This is likely the easiest one for others to understand: sleep is what helps the body reenergize and therefore with proper rest, a patient will physically be able to do more, which includes internal functions. Things like digestion, blood circulation, and the ability to absorb oxygen and nutrients, or fight off viruses and bacteria, all require energy. Therefore, sleep is not only important to physically reenergize your body and leave you feeling able to complete your daily tasks, it’s equally important for the internal functions your body is physically completing on a daily basis.

MORE: Four breathing exercises for pulmonary fibrosis patients

Pulmonary Fibrosis News is strictly a news and information website about the disease. It does not provide medical advice, diagnosis or treatment. This content is not intended to be a substitute for professional medical advice, diagnosis, or treatment. Always seek the advice of your physician or another qualified health provider with any questions you may have regarding a medical condition. Never disregard professional medical advice or delay in seeking it because of something you have read on this website.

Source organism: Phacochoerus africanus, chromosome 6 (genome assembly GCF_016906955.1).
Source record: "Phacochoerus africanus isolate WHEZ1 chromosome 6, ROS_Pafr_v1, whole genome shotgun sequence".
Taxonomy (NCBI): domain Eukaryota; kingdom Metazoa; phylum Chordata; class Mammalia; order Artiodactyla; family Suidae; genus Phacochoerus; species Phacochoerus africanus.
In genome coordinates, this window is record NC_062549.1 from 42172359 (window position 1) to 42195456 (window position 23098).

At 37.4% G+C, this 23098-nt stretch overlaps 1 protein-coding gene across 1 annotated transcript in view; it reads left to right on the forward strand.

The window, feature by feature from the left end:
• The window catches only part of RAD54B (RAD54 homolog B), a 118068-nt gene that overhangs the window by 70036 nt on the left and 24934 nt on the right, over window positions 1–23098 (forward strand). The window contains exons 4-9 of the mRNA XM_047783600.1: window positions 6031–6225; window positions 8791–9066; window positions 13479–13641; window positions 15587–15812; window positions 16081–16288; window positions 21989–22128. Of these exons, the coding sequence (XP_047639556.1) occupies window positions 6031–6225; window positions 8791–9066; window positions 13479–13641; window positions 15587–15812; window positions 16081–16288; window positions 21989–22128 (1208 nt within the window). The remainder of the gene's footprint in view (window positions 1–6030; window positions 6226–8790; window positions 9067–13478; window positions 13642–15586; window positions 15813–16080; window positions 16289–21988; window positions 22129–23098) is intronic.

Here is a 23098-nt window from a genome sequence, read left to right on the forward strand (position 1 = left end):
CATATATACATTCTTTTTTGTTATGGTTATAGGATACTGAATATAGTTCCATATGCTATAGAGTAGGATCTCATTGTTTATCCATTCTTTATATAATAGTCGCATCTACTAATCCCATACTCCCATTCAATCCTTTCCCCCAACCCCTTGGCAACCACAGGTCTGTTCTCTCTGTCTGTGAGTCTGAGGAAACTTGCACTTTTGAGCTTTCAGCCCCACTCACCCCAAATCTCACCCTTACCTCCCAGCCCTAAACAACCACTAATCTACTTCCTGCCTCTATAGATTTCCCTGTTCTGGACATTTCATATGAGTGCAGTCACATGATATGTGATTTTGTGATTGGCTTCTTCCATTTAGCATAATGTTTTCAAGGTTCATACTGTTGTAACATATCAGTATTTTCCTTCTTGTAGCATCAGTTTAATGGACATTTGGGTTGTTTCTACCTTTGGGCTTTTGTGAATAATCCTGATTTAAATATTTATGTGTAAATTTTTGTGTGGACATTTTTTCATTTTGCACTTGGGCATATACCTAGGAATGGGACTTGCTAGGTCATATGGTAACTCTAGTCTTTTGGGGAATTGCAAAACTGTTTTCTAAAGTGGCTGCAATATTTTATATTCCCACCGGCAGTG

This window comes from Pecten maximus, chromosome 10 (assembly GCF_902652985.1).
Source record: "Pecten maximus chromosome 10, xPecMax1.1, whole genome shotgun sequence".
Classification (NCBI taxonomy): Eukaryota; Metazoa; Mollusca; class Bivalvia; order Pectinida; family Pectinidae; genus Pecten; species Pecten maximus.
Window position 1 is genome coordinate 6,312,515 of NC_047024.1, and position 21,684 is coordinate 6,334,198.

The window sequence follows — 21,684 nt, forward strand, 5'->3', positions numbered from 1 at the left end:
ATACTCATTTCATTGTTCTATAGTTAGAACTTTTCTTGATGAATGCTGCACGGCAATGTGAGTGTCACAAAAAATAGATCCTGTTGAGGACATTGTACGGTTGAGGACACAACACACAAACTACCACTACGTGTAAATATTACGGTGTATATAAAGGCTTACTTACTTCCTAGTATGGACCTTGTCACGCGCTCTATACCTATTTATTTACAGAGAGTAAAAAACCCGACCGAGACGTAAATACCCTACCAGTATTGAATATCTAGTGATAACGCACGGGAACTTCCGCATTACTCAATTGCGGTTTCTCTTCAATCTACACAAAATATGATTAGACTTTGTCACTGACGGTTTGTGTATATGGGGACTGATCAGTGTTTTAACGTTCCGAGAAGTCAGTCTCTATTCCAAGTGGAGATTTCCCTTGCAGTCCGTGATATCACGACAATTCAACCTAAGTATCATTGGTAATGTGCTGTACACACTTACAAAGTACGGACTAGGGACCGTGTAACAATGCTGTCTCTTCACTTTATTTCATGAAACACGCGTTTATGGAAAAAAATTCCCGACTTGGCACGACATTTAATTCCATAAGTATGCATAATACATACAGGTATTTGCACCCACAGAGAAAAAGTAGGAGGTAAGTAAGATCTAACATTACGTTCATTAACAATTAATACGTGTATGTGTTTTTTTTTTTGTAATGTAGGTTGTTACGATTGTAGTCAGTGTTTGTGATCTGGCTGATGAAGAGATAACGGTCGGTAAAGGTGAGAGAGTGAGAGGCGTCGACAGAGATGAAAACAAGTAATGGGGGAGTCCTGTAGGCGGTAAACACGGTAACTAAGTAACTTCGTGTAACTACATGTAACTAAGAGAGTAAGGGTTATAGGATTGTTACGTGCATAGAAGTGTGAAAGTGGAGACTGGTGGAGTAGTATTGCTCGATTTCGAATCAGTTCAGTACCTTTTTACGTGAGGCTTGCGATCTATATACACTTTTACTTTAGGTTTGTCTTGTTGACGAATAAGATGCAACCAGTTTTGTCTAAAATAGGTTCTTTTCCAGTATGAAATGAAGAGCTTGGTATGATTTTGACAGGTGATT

Thanks for stopping by my column! My name is Charlene Marshall and I was diagnosed officially with Idiopathic Pulmonary Fibrosis (IPF) on April 7 2016 after 13 months of various tests, hospitalizations and misdiagnoses, such as bronchitis and asthma. Due to my age, the specialist disclosed that he was unsure how the IPF would manifest itself in terms of progression, and whether it would be fast or slow and what the course of my illness might look like. Not much has changed since then, meaning there is still a lot that remains unknown, which is largely due to my age and how “rare” it is for someone under 30 to receive a diagnosis of IPF. That being said, a lot has changed for me in the time since diagnosis and I am looking forward to sharing some of those changes with you through this online platform, and I invite you along for the ride! Throughout this column I intend to chronicle the experience of living with an invisible, yet fatal disease as a young adult and share some stories about how IPF has impacted every aspect of my life, both good and bad, thus far. I plan on highlighting the challenges (and where I can, the positives…) that come with living with IPF and the impact on social and intimate relationships, finances, family dynamics, facing mortality, infertility, travelling, medication side effects, career goals and so much more as it arises for me as a “new” patient. I hope others’ with similar experiences will reach out as no story trumps any other, nor should any go unheard. For now, let me leave you with some personal details about who I am, outside of my IPF diagnosis. I grew up in a small town in south-western Ontario and still live within Ontario, although in a much bigger city. My favorite sport is/was underwater hockey (yes, it is a thing: look it up on YouTube), I love working with people, I work full-time in the Social Work/Social Services field, I am an avid learner filled with heaps of curiosity for the world, which lead me to start my Masters Degree in 2014. I am in the last few months of my Masters Degree and am looking forward to an upcoming trip to Australia more than I’ve looked forward to anything before. Welcome to the shambles and chaos that is my life!